Joe Viechnicki, KFSK - Petersburg
The spring season for commercial salmon trolling in Southeast Alaska is shutting down Monday, May 29 except for a few areas near hatchery salmon release sites. The spring season began in May and was to run through the end of June. However, poor returns of king salmon are prompting the closure. Listen now
Legislation to increase the Petersburg Borough’s land grant from the state passed the Alaska Senate on Monday (April 10). The bill would transfer more than 14,000 acres to the new borough, which hopes to develop or sell off some of the property. Listen now
The results are final and residents of Whale Pass have approved the incorporation of Alaska’s newest second class city. The small community on Prince of Wales Island voted this winter on forming a new city government. Residents also elected seven people to a new Whale Pass city council. Listen now
Students headed back to class Monday, August 29, in Petersburg as the new school year gets underway.
Petersburg middle and high schoolers are back taking mandated-state tests Thursday, March 31 after a cable-break in Kansas knocked out testing statewide Tuesday morning. Students in in grades six through 10 were part-way through completing the math portion of the test when the interruption happened. Officials think the students answers were recorded and not lost. Download Audio
Alaska’s Board of Game voted to remove a requirement that animal traps have some kind of identification in Southeast Alaska and the Tok region. The Board met on statewide proposals to change hunting and trapping regulations last week in Fairbanks.
Petersburg Police have apprehended an inmate who escaped from the Petersburg jail Friday morning. Police chief Kelly Swihart says officers arrested 22-year-old Jacob Sturgeon of Petersburg just before 4 p.m. on Friday in a shed behind a home on Lumber Street near downtown Petersburg.
Petersburg police are searching for an inmate who escaped from the Petersburg jail Friday morning. Police reported the escape of 22-year-old Jacob Sturgeon of Petersburg just before 11 a.m. on Friday. He reportedly removed his shirt and shoes while running past the borough’s public works shop on South Second Street. Sturgeon was described as 5 foot nine inches, 180 pounds with brown hair.
Fishermen in Southeast Alaska are learning about new safety requirements for life rafts that take effect later this month. The changes are included in past Coast Guard re-authorization bills and will mean smaller fishing boats will have to have a life raft to go three miles offshore.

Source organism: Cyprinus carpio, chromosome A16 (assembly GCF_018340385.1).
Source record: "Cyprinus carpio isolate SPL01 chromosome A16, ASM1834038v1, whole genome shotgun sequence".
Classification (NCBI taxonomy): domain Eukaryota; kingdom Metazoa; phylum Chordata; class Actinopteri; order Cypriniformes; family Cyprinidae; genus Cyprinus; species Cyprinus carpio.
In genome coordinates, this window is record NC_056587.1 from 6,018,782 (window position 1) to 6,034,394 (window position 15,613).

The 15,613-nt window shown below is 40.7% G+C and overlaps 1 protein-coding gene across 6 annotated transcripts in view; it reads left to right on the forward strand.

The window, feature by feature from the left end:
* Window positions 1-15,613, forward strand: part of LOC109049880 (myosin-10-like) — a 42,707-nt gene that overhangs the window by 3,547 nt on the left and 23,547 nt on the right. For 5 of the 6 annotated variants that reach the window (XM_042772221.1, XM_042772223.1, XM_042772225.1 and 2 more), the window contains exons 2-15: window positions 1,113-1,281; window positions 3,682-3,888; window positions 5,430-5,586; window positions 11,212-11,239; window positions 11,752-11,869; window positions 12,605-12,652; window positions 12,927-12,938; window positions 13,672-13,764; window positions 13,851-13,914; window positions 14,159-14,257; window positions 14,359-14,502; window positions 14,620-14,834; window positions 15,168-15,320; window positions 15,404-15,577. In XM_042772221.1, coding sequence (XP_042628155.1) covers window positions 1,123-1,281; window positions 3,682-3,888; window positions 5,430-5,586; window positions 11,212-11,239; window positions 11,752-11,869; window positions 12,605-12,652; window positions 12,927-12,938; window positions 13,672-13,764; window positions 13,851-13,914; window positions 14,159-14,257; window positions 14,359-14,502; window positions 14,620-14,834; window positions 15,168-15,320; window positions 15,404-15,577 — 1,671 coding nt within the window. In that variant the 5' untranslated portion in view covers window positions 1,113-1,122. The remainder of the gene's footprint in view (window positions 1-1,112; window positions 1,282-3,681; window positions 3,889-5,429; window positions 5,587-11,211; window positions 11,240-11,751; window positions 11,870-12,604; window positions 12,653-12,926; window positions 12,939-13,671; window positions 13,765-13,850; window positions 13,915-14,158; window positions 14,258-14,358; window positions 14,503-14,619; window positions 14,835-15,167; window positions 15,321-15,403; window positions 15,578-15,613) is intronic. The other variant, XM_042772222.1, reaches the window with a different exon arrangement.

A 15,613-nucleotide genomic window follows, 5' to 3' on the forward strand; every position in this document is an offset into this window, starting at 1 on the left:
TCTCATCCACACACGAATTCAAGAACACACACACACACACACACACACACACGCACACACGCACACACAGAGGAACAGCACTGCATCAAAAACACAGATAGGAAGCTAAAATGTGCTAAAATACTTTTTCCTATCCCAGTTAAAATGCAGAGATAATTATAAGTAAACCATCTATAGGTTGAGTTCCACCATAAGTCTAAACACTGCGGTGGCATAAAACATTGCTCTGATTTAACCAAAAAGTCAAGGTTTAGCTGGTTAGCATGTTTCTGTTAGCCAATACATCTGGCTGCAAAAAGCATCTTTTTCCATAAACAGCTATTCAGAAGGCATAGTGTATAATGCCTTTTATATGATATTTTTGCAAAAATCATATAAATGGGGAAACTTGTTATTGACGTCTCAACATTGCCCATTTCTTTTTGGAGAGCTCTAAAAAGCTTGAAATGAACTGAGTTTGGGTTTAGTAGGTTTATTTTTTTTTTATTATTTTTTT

The International Pacific Halibut Commission Friday approved an increase in halibut catch limits for most of the coast. The joint U.S. and Canadian body oversees management of the prized bottom fish from California to Alaska. The commission held its annual meeting in Juneau this week.
The International Pacific Halibut Commission Friday approved an increase in halibut catch limits for most of the coast. The joint U.S. and Canadian body oversees management of the prized bottom fish from California to Alaska. The commission held its annual meeting in Juneau last week and approved a coast-wide catch of just under 30 million pounds for 2016. That’s an increase of two point two percent from last year’s limits.
School administrators in Petersburg are floating the idea of adding one more day a month off from school for students next year. It’s a proposal to help teachers catch up with required training and the district is hoping to hear feedback on the plan.
A committee of Petersburg residents is narrowing down its list of land the new borough might select from the state. That committee met this month and focused on economic development lands like rock pits, boat ramps and parcels that could be used for environmental mitigation.
That’s a large enough return to allow commercial fishing on this side of the border and an allowable catch of 1,100 Chinook. Catches of Stikine kings are managed under the Pacific Salmon Treaty between the U.S. and Canada.
Alaska Airlines will be phasing out its combination cargo and passenger planes used in Southeast Alaska and elsewhere around the state.
The U.S. Forest Service has released a new plan for managing timber lands on the Tongass National Forest in Southeast Alaska. It puts a timeline on the transition from young- to old-growth logging and it attempts to make it easier to develop hydro projects on forest land. Download Audio